Make an eight by eight square, the layout is the same as a chessboard. You can print out and use the square below. What is the area of the square? Divide the square in the way shown by the red dashed. . . .

Semicircles are drawn on the sides of a rectangle ABCD. A circle passing through points ABCD carves out four crescent-shaped regions. Prove that the sum of the areas of the four crescents is equal to. . . .

Do you know how to find the area of a triangle? You can count the squares. What happens if we turn the triangle on end? Press the button and see. Try counting the number of units in the triangle now. . . .

Find the area of the annulus in terms of the length of the chord which is tangent to the inner circle.

Points A, B and C are the centres of three circles, each one of which touches the other two. Prove that the perimeter of the triangle ABC is equal to the diameter of the largest circle.

Show that among the interior angles of a convex polygon there cannot be more than three acute angles.

Four identical right angled triangles are drawn on the sides of a square. Two face out, two face in. Why do the four vertices marked with dots lie on one line?

The largest square which fits into a circle is ABCD and EFGH is a square with G and H on the line CD and E and F on the circumference of the circle. Show that AB = 5EF. Similarly the largest. . . .

Spotting patterns can be an important first step - explaining why it is appropriate to generalise is the next step, and often the most interesting and important.

Prove that the shaded area of the semicircle is equal to the area of the inner circle.

A game for 2 players that can be played online. Players take it in turns to select a word from the 9 words given. The aim is to select all the occurrences of the same letter.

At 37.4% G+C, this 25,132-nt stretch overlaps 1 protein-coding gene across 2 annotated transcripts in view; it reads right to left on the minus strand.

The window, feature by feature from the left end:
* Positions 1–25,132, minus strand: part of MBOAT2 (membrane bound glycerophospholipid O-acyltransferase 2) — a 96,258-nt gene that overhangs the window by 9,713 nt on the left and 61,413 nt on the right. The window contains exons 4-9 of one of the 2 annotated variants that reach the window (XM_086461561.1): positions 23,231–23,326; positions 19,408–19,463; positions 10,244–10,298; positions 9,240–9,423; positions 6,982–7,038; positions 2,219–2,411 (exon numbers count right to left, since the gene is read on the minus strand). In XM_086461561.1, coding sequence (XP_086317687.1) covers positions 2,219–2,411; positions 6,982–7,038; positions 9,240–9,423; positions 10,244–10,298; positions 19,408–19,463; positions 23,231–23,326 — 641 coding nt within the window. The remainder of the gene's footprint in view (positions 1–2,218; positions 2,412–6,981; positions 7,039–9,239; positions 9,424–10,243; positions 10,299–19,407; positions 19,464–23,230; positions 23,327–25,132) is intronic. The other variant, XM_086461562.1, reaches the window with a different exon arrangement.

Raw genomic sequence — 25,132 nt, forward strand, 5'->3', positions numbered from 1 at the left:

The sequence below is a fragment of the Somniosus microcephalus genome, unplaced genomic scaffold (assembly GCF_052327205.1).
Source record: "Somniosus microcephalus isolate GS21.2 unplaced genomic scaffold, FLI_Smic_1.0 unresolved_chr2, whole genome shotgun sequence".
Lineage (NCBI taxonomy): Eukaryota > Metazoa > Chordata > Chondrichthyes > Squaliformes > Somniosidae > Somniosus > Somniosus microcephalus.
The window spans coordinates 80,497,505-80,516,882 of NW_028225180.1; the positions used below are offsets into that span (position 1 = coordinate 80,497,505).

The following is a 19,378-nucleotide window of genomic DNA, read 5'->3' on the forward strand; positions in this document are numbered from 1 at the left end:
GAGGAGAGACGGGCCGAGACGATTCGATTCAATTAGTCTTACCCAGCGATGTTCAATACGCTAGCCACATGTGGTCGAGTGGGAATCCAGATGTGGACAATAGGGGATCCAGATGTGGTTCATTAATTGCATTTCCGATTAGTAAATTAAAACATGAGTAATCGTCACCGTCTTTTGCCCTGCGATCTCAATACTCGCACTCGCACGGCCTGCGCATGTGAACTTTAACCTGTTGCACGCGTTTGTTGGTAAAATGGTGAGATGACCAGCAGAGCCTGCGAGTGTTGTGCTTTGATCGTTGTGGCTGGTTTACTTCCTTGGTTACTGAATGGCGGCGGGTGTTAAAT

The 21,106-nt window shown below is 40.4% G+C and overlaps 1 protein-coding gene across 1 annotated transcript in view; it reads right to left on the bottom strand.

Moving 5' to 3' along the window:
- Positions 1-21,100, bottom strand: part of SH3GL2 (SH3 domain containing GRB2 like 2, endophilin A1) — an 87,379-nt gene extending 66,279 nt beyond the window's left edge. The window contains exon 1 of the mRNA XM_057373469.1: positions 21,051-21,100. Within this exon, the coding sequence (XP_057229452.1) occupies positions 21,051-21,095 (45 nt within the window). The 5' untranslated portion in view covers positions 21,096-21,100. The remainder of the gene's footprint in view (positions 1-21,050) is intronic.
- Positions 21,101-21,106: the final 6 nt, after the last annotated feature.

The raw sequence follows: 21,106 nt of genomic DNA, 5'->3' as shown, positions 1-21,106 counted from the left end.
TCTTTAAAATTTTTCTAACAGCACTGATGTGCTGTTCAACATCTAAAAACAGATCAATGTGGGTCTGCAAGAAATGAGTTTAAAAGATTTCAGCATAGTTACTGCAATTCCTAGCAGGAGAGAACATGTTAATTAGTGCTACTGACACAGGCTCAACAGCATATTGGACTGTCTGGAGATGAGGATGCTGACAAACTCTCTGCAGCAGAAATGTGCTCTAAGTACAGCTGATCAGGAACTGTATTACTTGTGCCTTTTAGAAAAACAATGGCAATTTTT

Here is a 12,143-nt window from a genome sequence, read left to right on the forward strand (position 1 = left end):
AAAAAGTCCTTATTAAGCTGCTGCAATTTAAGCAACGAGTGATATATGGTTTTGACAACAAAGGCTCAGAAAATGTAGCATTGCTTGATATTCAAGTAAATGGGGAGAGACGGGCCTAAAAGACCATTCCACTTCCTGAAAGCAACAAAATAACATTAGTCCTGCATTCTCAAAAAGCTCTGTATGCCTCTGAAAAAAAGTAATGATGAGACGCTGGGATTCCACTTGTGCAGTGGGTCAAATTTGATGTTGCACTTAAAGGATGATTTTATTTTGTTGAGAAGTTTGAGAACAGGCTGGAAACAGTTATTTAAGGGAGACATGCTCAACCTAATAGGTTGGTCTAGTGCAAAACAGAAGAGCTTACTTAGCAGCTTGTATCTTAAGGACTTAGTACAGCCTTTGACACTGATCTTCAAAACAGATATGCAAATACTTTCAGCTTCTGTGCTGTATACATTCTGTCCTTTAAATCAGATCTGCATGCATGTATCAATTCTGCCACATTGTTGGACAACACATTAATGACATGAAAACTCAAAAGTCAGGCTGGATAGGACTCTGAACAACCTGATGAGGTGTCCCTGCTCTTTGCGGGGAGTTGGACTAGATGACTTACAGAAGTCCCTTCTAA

Prove Pythagoras Theorem using enlargements and scale factors.

Pick the number of times a week that you eat chocolate. This number must be more than one but less than ten. Multiply this number by 2. Add 5 (for Sunday). Multiply by 50... Can you explain why it. . . .

Take any rectangle ABCD such that AB > BC. The point P is on AB and Q is on CD. Show that there is exactly one position of P and Q such that APCQ is a rhombus.

When number pyramids have a sequence on the bottom layer, some interesting patterns emerge...

In how many ways can you arrange three dice side by side on a surface so that the sum of the numbers on each of the four faces (top, bottom, front and back) is equal?

You can work out the number someone else is thinking of as follows. Ask a friend to think of any natural number less than 100. Then ask them to tell you the remainders when this number is divided by. . . .

It is obvious that we can fit four circles of diameter 1 unit in a square of side 2 without overlapping. What is the smallest square into which we can fit 3 circles of diameter 1 unit?

These formulae are often quoted, but rarely proved. In this article, we derive the formulae for the volumes of a square-based pyramid and a cone, using relatively simple mathematical concepts.

Can you see how this picture illustrates the formula for the sum of the first six cube numbers?

Is it true that any convex hexagon will tessellate if it has a pair of opposite sides that are equal, and three adjacent angles that add up to 360 degrees?

This is the second article on right-angled triangles whose edge lengths are whole numbers.

Explore the continued fraction: 2+3/(2+3/(2+3/2+...)) What do you notice when successive terms are taken? What happens to the terms if the fraction goes on indefinitely?